“What we were able to come up with was a daily capacity: how many stalls exist, on a given day, for horses in rescue,” says Stearns. “And that number hovers around 47,000. People get worried that capacity is limited, but what we can do with this knowledge now is direct programming in ways to increase capacity through decreasing length of stay.”
Knowing that there’s a high level of potential support eliminates the idea that there is no place for horses to go, and that there’s a large “unwanted horse” challenge, according to Weiss.
“We have the places,” she says. “Now we have to invest in those groups to help them continue to professionalize, continue to grow the adoption message, and eliminate stigmas.”
Another telling number from the EWDC is where horses are coming from, with 77 percent of equines entering the custody of EWDC participants coming from a combination of owner surrenders and law enforcement confiscations. Owner finances are the most commonly reported reason for surrender, followed by owner health.
“Looking at the intake by percentage, owner support is going to be really impactful,” says Stearns, noting that this is where safety net programs, such as hay and feed banks or assistance with veterinary care, could make a difference in helping owners who want to keep their horse.
The number of surrenders attributed to owner health also prompted the UHC to take action through education.
“This really impressed upon us the importance of getting owners to think, ‘What happens to my horse if something happens to me?’” says Harkins. “If we can address the source of why these horses are ending up at risk, through teaching horse owners about responsible horse ownership and responsible options, hopefully we can prevent them from having to enter the equine welfare system altogether.”
Over 80 percent of all horses in shelters get adopted into a new home, according to reported outcomes in 2020. More good news is that organizations reporting for 2020 were able to fulfill over 75 percent of equine rehoming assistance requests.
While the perception has long been that rescue facilities are overflowing, Stearns says that is not the case nationwide, now that we are seeing the bigger picture on capacity.
“While some organizations do report at above 100 percent of their capacity during some sessions, nationally we’re not full, we’re not overflowing, and there’s room to be moving horses from region to region,” she says.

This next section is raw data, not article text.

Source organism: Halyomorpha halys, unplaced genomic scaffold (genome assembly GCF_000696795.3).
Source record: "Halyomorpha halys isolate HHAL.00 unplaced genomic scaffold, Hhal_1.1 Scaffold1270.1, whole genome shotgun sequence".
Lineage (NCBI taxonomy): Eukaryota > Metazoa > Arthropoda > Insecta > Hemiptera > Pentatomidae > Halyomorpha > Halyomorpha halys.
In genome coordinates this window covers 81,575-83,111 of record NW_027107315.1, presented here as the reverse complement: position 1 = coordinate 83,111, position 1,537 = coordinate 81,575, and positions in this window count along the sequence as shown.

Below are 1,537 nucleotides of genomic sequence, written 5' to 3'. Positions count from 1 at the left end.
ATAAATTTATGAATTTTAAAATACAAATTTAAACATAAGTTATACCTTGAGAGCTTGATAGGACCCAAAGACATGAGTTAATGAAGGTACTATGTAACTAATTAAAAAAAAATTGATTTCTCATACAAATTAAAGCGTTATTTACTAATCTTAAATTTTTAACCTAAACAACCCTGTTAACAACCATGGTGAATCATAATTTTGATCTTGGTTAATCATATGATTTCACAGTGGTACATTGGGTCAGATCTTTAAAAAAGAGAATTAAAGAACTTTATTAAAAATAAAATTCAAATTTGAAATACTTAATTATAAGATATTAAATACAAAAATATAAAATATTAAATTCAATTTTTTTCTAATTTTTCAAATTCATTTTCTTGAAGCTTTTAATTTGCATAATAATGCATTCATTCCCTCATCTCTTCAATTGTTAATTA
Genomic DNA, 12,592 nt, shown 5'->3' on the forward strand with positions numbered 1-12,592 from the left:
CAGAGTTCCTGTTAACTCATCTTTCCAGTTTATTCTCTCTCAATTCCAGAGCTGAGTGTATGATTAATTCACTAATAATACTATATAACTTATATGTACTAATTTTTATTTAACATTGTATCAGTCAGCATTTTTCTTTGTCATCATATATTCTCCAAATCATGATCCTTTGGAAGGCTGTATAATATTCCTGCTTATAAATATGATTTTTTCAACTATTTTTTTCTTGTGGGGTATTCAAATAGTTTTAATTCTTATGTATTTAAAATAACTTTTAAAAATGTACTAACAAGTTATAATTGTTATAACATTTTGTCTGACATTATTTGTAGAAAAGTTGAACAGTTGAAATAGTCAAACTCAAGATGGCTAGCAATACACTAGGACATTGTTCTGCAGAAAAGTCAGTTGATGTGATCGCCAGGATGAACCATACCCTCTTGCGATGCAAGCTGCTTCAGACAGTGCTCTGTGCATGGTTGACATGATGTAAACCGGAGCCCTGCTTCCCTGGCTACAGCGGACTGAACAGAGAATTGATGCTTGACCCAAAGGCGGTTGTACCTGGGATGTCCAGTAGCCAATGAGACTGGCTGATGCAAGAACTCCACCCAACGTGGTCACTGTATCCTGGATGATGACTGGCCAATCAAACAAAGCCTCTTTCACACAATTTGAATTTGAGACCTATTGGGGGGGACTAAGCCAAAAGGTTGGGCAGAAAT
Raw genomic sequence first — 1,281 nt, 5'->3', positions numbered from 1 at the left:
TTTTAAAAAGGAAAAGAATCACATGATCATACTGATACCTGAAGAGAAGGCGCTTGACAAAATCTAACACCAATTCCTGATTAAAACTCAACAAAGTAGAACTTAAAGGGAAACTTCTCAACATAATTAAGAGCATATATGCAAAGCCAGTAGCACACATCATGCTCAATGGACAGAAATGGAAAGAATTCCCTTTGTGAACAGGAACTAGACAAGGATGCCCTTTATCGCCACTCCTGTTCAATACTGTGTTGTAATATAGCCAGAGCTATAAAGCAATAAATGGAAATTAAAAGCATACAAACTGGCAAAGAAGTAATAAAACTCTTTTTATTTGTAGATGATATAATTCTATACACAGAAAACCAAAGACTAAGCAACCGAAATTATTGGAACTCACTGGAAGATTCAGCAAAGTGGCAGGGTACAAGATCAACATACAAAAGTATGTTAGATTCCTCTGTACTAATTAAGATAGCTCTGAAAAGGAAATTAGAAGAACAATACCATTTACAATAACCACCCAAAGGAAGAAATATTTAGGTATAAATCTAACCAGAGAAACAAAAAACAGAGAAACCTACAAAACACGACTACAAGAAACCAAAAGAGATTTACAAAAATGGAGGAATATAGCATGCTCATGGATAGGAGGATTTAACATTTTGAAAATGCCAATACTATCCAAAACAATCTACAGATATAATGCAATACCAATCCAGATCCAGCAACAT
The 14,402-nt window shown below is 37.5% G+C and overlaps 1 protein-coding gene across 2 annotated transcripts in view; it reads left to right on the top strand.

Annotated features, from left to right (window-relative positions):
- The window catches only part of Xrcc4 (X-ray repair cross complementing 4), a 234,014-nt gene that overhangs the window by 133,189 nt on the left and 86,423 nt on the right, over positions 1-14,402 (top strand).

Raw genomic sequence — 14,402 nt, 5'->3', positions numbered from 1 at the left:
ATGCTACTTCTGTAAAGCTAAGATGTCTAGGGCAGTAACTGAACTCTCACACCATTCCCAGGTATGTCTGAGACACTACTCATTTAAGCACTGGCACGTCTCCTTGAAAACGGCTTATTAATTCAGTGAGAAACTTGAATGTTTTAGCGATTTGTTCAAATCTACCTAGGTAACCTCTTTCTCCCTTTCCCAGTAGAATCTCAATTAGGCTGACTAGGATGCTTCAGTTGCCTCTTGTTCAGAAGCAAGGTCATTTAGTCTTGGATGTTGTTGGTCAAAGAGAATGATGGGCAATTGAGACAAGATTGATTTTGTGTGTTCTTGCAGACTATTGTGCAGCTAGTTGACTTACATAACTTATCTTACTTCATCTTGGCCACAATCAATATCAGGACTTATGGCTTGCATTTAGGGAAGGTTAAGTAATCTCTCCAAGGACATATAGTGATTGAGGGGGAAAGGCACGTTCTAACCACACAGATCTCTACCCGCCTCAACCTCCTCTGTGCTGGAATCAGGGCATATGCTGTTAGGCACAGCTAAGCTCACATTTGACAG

Based on this information, Stearns observes that rescue and adoption organizations have increased their networking. The ASPCA has also worked to increase networking between organizations for transport of horses between regions through their Horse Adoption Express program.
“We’re starting to see what the story is nationally,” says Weiss. “If we look at the data that has been reported [so far], we know there is capacity at shelters and rescues, and there are places for horses to go. We are starting to understand what kind of support there is and will be for horses who could stay home. We’re getting an understanding of the types of horses that are coming in, and where there might be opportunity for funding to help shift the trajectory.”
The horse industry is taking note as well. When the pandemic happened, Stearns reports that the UHC received an increased volume of inquiries from people and equine industry partners wondering how they could support horse owners and how rescues could support horse owners.
“As a horse person—not just as someone who has this job in the horse industry, but as a horse person—it’s nice to see the industry start to get on board and really understand that it’s going to take everybody from all aspects to build programs and creative solutions and get the information to owners,” says Stearns.
Thanks to data from the EWDC, we now know more than ever about horses in need in the U.S.—we have the numbers. To Weiss, each one of those numbers represents a soft muzzle, making it incredibly powerful information.